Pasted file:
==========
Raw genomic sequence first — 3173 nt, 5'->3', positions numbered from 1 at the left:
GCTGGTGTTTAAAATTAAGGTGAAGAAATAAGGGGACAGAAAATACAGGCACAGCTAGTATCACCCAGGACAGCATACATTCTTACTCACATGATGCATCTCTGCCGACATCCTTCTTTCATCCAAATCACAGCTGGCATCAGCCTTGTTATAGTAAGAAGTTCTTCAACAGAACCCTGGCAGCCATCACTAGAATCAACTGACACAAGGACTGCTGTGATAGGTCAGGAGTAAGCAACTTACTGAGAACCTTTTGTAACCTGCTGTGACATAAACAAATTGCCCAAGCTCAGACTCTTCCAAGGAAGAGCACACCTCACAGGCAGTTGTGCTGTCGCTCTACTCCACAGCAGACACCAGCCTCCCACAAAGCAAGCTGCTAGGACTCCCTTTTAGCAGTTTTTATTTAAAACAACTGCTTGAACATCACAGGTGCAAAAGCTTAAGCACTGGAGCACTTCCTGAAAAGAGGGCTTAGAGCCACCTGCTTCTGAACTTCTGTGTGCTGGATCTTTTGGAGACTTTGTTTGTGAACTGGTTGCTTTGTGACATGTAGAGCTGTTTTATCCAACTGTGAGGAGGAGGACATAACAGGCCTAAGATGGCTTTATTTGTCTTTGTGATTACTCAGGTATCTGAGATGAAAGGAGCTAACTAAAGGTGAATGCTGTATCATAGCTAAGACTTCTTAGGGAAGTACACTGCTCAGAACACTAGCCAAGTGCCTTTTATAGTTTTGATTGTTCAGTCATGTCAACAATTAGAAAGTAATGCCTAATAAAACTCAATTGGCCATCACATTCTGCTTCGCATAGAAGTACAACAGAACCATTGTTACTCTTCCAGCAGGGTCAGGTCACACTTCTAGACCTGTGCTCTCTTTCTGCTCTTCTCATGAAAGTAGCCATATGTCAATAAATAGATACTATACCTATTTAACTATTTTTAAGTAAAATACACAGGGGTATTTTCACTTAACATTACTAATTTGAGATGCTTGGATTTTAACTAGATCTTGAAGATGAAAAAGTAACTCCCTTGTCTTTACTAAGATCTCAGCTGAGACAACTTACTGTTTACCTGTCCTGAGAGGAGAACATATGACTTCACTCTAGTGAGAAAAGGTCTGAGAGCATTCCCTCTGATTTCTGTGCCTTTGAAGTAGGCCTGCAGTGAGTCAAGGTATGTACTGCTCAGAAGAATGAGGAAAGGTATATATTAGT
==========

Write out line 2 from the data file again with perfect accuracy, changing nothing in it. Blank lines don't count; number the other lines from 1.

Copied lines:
GCTGGTGTTTAAAATTAAGGTGAAGAAATAAGGGGACAGAAAATACAGGCACAGCTAGTATCACCCAGGACAGCATACATTCTTACTCACATGATGCATCTCTGCCGACATCCTTCTTTCATCCAAATCACAGCTGGCATCAGCCTTGTTATAGTAAGAAGTTCTTCAACAGAACCCTGGCAGCCATCACTAGAATCAACTGACACAAGGACTGCTGTGATAGGTCAGGAGTAAGCAACTTACTGAGAACCTTTTGTAACCTGCTGTGACATAAACAAATTGCCCAAGCTCAGACTCTTCCAAGGAAGAGCACACCTCACAGGCAGTTGTGCTGTCGCTCTACTCCACAGCAGACACCAGCCTCCCACAAAGCAAGCTGCTAGGACTCCCTTTTAGCAGTTTTTATTTAAAACAACTGCTTGAACATCACAGGTGCAAAAGCTTAAGCACTGGAGCACTTCCTGAAAAGAGGGCTTAGAGCCACCTGCTTCTGAACTTCTGTGTGCTGGATCTTTTGGAGACTTTGTTTGTGAACTGGTTGCTTTGTGACATGTAGAGCTGTTTTATCCAACTGTGAGGAGGAGGACATAACAGGCCTAAGATGGCTTTATTTGTCTTTGTGATTACTCAGGTATCTGAGATGAAAGGAGCTAACTAAAGGTGAATGCTGTATCATAGCTAAGACTTCTTAGGGAAGTACACTGCTCAGAACACTAGCCAAGTGCCTTTTATAGTTTTGATTGTTCAGTCATGTCAACAATTAGAAAGTAATGCCTAATAAAACTCAATTGGCCATCACATTCTGCTTCGCATAGAAGTACAACAGAACCATTGTTACTCTTCCAGCAGGGTCAGGTCACACTTCTAGACCTGTGCTCTCTTTCTGCTCTTCTCATGAAAGTAGCCATATGTCAATAAATAGATACTATACCTATTTAACTATTTTTAAGTAAAATACACAGGGGTATTTTCACTTAACATTACTAATTTGAGATGCTTGGATTTTAACTAGATCTTGAAGATGAAAAAGTAACTCCCTTGTCTTTACTAAGATCTCAGCTGAGACAACTTACTGTTTACCTGTCCTGAGAGGAGAACATATGACTTCACTCTAGTGAGAAAAGGTCTGAGAGCATTCCCTCTGATTTCTGTGCCTTTGAAGTAGGCCTGCAGTGAGTCAAGGTATGTACTGCTCAGAAGAATGAGGAAAGGTATATATTAGT